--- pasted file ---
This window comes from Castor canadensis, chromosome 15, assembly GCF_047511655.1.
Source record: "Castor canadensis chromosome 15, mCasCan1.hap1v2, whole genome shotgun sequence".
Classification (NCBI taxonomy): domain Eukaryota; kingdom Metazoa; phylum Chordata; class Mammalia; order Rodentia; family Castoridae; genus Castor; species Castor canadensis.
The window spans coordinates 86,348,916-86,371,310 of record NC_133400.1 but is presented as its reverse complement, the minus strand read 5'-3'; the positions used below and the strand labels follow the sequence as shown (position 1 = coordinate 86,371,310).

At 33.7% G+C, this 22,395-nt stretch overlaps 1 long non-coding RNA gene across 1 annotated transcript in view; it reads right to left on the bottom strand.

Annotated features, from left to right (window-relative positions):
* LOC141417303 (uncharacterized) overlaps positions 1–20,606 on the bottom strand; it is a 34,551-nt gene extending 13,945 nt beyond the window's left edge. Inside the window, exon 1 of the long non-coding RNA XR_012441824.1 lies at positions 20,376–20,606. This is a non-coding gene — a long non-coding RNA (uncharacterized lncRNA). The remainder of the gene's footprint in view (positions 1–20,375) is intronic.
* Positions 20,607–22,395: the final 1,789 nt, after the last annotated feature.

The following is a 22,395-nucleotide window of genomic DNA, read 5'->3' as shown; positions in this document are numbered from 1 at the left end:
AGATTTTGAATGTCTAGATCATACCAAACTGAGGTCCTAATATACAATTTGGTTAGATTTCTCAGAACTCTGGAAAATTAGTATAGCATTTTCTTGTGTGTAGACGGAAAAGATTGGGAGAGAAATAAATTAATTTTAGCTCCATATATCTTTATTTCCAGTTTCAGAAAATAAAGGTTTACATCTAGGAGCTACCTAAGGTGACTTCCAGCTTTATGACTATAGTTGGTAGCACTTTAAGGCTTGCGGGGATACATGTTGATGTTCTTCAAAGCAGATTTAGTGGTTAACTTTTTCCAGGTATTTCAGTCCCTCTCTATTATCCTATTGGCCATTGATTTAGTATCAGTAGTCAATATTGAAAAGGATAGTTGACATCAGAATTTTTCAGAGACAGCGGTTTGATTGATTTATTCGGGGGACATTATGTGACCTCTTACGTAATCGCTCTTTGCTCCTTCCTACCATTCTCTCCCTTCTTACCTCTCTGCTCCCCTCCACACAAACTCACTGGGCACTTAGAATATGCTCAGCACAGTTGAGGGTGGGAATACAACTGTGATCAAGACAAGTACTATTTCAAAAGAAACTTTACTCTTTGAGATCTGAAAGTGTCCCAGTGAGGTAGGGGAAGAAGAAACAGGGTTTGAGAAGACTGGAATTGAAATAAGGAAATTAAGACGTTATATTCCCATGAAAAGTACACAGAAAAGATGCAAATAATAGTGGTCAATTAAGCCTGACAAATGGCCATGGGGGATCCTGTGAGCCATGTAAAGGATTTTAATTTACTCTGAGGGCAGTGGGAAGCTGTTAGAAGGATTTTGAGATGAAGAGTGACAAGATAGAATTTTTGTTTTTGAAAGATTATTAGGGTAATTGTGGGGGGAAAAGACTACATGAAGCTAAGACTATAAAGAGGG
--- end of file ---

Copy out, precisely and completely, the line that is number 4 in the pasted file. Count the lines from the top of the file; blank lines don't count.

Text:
The window spans coordinates 86,348,916-86,371,310 of record NC_133400.1 but is presented as its reverse complement, the minus strand read 5'-3'; the positions used below and the strand labels follow the sequence as shown (position 1 = coordinate 86,371,310).